Not all heroes wear capes, and that’s true for these brilliant and brave Indian women who are waging a war against the coronavirus pandemic.

Here are some Indian women warriors that have helped the country during COVID-19

The only reason life can go on even during the ongoing global health crisis is thanks to the people who are braving the situation to serve the nation and do their duty. Each one of the essential workers – healthcare professionals, vegetable vendors, watchmen and cleaners, pilots etc. – are risking their lives every single day. That’s the only reason why the world hasn’t completely crumbled, and society remains intact. 

Several of these courageous, selfless, and strong people are women. Here are a few of the Indian women warriors who are giving their best to the country during the COVID-19 crisis. 

Minal Dakhave Bhosale

The woman whom India needs to thank for the first made-in-India coronavirus testing kit is virologist Minal Dakhave Bhosale. She led the team that designed the testing kit, called Patho Detect, and she did so while being pregnant. In fact, she submitted the kit for evaluation a day before she gave birth to her daughter. Ms Bhosale told BBC, “It was an emergency, so I took this on as a challenge. I have to serve my nation.” The testing kit gives a diagnosis in about two-and-a-half hours, while most of the imported testing kits take days. As if that’s not impressive enough, she and her team designed the kit in a record time of six weeks. 

Related: An effective way to look after your mental health and well-being during COVID-19

Captain Swati Raval

On March 22, Air India released a statement regarding the evacuation of stranded Indians, especially from those countries that were badly hit by coronavirus. At that time, Italy was the country with the highest number of coronavirus cases, right after China. The pilot who led Air India 777 to Rome to rescue 263 Indians stranded in Italy was Captain Swati Raval. She answered the call of duty and led this mission to bring Indians back home from one of the worst-hit countries. She became the first woman pilot to operate a rescue flight and made the nation proud. It was Capt. Raval’s long-time dream to become a fighter pilot, but at that time the Indian Air Force didn’t allow women to fly fighter planes, so she became a commercial pilot instead. In 2015, that rule finally changed – better late than never!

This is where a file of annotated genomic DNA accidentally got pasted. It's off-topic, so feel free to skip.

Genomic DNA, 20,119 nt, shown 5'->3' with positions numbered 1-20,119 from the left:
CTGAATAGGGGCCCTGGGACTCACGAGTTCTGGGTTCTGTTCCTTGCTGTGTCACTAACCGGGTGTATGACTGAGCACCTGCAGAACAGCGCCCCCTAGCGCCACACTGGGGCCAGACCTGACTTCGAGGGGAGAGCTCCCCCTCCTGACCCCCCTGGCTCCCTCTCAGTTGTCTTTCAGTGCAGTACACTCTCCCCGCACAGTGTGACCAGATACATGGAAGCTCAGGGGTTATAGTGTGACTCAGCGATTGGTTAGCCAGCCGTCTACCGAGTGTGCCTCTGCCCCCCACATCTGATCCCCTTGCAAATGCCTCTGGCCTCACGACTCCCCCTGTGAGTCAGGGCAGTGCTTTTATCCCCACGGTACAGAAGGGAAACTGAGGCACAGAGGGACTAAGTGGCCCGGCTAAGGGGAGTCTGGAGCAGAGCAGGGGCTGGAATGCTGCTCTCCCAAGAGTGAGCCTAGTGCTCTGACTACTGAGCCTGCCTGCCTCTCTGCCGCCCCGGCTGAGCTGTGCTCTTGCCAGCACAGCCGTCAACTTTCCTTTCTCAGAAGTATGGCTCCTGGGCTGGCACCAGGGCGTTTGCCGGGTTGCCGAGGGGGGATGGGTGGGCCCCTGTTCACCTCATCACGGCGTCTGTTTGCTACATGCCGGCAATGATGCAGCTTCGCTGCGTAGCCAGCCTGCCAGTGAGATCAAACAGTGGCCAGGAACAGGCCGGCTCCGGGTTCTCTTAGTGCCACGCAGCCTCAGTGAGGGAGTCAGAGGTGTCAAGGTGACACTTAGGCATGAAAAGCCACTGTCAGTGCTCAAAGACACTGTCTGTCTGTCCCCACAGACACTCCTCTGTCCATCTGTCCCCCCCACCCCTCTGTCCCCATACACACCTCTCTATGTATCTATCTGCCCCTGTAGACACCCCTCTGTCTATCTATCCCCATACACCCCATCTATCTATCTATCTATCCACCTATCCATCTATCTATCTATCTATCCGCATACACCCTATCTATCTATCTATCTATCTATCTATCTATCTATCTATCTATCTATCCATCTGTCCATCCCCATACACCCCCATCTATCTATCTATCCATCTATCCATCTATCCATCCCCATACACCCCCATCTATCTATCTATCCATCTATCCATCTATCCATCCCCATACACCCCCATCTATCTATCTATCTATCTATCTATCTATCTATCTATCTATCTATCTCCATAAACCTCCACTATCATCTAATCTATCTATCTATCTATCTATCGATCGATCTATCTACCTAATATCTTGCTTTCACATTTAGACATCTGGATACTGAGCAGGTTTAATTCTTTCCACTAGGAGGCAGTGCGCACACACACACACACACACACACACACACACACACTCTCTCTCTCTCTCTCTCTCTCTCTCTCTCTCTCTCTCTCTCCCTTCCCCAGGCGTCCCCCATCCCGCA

Related: 5 Indian sportswomen reshaping the sporting world

Dr Geetanjali Chopra

Wishes and Blessings is an NGO founded and run by Dr Geetanjali Chopra. The NGO focuses on a variety of causes such as skill development, education, and health and safety. When the national lockdown was announced on the evening of March 24, Dr Chopra and her NGO began their coronavirus relief measures immediately. Within days, they went from feeding 600 homeless people to over 9000 underprivileged people in the NCR region. In other states such as Maharashtra, Assam, West Bengal, and Tamil Nadu, the NGO provides food twice a day to over 15,000 homeless people, including daily wage workers. Dr Chopra told SocialStory, “There are many NGOs working to come to the aid of the urban poor; however, tribal families and residents of lesser accessible areas have been equally hit. We’re doing our best to extend a helping hand to aid whoever we can in whatever capacity possible.”

Related: A social change in India is the need of the hour, says Amrita Gangotra -Director Technology, Vodafone Hungary

Dr Trupti Katdare and Dr Zakia Sayed

Indore accounts for a majority of the coronavirus cases in Madhya Pradesh and hadn’t been welcoming of healthcare professionals. Doctors Trupti Katdare and Zakia Sayed were attacked and pelted with stones when they, along with other healthcare professionals, went there to screen suspected coronavirus patients. Both of them sustained injuries, yet returned to the scene the next day to continue their duty. A video of the attack that went viral on social media showed a mob of about 100 people chasing these healthcare workers with sticks and stones. The two brave doctors were unfazed. “We aren’t afraid and will continue to serve the nation and perform our duties in these testing times,” Dr Katdare said to ThePrint.

Women, like always, are doing exceptional things – that’s nothing new. Perhaps what’s new is getting acknowledged for their deeds. All these exemplary people will be remembered with gratitude even when things go back to normal. In these dark times, such women and men are a guiding light to the rest of us. Read up on real-life stories of women who inspired me to never give up.


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